But what happens when volunteers return to the United States? Today’s WatchBlog shares what we found when we examined health benefits for returned Peace Corps volunteers.
Federal workers’ comp for returned volunteers
Peace Corps volunteers teach English, strengthen farmer cooperatives, and build sanitation systems in their host countries, among other things.
And, since they’re abroad for 2 years, volunteers are considered to be working around the clock—24 hours a day, 7 days a week.
Photo reproduced with permission.
After completing their service, volunteers typically return to the United States. If they returned sick or injured as a result of their service, they may be able to get their medical costs reimbursed through the federal workers’ compensation program. This also holds true if their work aggravated a pre-existing illness or injury.
Like other injured workers, returned Peace Corps volunteers must apply for benefits with the Department of Labor—the agency responsible for the federal workers’ compensation program. If approved, DOL either pays the volunteer’s medical provider directly or reimburses the volunteer for expenses. Then, DOL bills the Peace Corps for those benefits.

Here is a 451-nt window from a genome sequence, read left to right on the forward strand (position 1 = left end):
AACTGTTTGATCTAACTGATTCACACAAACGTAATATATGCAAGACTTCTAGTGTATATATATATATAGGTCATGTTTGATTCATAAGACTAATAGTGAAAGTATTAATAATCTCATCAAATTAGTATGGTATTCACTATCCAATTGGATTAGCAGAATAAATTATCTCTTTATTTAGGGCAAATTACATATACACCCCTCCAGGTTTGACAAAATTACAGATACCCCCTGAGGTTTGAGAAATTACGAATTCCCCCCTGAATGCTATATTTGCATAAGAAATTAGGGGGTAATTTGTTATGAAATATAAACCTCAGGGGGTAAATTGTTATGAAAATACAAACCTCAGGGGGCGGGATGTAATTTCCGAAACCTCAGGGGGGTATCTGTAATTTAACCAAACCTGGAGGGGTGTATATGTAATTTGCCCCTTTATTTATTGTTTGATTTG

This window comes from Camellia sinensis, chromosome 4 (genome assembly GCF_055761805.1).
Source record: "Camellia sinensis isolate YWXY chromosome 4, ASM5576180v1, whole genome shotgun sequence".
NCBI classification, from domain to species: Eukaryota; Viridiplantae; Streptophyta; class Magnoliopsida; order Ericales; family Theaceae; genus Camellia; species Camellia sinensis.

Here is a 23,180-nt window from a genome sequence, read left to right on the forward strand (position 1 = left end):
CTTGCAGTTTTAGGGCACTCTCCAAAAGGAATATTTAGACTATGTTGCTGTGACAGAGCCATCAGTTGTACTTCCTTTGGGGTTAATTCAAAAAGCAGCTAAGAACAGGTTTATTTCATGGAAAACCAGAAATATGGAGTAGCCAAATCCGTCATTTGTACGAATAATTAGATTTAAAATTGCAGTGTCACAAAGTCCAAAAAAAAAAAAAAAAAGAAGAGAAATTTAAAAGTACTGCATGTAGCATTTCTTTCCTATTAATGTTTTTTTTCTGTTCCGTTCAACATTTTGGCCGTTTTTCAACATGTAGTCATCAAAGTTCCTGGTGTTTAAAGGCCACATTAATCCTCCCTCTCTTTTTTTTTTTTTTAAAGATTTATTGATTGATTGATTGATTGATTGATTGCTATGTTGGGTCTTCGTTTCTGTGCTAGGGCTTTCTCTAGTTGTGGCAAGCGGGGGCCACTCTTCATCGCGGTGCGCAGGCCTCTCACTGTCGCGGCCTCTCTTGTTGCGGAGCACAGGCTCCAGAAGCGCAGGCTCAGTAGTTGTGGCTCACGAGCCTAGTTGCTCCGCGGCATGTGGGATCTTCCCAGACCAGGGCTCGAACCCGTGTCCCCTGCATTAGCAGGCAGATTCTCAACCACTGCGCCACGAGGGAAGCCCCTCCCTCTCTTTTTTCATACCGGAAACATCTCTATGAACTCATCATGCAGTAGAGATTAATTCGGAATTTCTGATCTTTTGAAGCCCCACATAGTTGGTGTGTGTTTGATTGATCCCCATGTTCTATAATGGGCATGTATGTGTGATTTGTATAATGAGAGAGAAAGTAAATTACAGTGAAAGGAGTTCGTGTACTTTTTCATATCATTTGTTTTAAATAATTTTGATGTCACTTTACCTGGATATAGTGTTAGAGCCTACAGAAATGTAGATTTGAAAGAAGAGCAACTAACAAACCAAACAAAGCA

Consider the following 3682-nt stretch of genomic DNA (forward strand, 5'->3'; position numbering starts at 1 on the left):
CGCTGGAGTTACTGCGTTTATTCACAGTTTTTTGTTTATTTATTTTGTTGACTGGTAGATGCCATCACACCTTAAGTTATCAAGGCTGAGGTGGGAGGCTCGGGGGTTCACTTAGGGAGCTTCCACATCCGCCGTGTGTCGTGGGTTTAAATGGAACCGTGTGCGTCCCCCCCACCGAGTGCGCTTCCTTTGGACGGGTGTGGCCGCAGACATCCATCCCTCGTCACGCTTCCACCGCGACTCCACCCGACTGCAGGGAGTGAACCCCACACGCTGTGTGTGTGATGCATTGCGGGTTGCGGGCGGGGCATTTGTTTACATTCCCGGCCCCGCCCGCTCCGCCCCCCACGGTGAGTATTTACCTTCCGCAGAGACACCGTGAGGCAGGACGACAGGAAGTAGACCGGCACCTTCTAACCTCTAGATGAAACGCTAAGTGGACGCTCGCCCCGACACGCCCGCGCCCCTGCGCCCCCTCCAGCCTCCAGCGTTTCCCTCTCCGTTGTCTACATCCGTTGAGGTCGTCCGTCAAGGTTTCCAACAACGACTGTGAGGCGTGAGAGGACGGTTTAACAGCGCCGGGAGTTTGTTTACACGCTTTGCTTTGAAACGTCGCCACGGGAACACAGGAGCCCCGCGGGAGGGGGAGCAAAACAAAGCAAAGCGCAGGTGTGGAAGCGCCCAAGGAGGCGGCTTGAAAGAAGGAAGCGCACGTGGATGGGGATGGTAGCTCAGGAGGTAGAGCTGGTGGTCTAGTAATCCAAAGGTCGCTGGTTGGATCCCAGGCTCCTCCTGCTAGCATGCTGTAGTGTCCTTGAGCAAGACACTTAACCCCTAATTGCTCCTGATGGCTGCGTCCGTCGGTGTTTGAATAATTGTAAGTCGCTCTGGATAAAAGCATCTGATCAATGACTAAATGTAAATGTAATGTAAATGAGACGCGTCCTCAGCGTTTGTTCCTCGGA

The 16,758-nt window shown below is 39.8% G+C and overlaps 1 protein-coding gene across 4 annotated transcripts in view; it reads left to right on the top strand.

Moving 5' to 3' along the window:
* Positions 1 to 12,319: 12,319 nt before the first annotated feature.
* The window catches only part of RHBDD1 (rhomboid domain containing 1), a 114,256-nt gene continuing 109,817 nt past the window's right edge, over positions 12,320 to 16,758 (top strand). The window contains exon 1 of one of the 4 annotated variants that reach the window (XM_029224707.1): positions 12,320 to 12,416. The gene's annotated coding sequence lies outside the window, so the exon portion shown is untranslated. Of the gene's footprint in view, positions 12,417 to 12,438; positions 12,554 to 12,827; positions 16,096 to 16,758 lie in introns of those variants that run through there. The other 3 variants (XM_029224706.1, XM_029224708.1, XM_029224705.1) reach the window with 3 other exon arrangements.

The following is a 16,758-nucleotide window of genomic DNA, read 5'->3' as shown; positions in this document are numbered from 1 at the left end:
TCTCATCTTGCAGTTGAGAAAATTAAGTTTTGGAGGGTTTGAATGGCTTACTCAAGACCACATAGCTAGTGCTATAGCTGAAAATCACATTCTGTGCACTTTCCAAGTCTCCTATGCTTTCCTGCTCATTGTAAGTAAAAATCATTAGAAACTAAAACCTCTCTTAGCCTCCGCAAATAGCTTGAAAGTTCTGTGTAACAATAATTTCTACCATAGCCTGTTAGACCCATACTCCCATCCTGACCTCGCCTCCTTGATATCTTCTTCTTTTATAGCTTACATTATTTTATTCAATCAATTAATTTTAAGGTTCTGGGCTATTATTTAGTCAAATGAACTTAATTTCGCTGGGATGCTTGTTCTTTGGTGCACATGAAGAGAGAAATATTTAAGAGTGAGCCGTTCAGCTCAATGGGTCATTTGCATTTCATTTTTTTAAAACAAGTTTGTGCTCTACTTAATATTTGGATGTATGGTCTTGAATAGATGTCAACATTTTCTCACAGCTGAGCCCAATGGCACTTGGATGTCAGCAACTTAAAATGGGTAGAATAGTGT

What happens in Peace Corps doesn’t stay in Peace Corps
In the past 5 years, the Department of Labor paid about $41 million to reimburse medical expenses for 3,305 returned Peace Corps volunteers. Where did that money go? As you might imagine, many returned Peace Corps volunteers received benefits for infectious or parasitic diseases. Dental problems were prevalent, too. As a group, returned volunteers were also more likely than other federal employees to receive benefits for service-connected mental, emotional, and nervous conditions. Applying for benefits to treat these types of conditions sets them apart from most other federal employees getting workers’ comp.
Under these unique circumstances, both the Peace Corps and the Department of Labor could do more to make sure returned volunteers get the care they need. The Peace Corps requires volunteers to sign a document stating that they were informed about their potential eligibility for workers’ comp, but simply being aware of benefits may not be enough to access them. We reviewed a sample of denial letters sent to returned volunteers from 2009 to 2011 and found that claims were most commonly denied because they either
- lacked sufficient medical documentation, or
- were unable to connect the diagnosis to Peace Corps service.
If returned volunteers don’t understand the requirements, it can be difficult to file successful claims. Both agencies collect claims denial and other potentially useful information, but neither uses that information to help improve access to benefits for returned volunteers.
In 2012, we recommended that the Peace Corps and the Department of Labor monitor access to and quality of health care benefits for returned volunteers. As of August 2015, both agencies appeared to have made progress on these tasks, but not enough for us to close the recommendation.
To keep track of the status of all of our recommendations, check out our recommendations database.